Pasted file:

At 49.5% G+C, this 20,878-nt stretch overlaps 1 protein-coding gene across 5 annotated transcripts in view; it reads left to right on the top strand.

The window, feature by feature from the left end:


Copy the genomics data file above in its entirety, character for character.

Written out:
At 49.5% G+C, this 20,878-nt stretch overlaps 1 protein-coding gene across 5 annotated transcripts in view; it reads left to right on the top strand.

The window, feature by feature from the left end: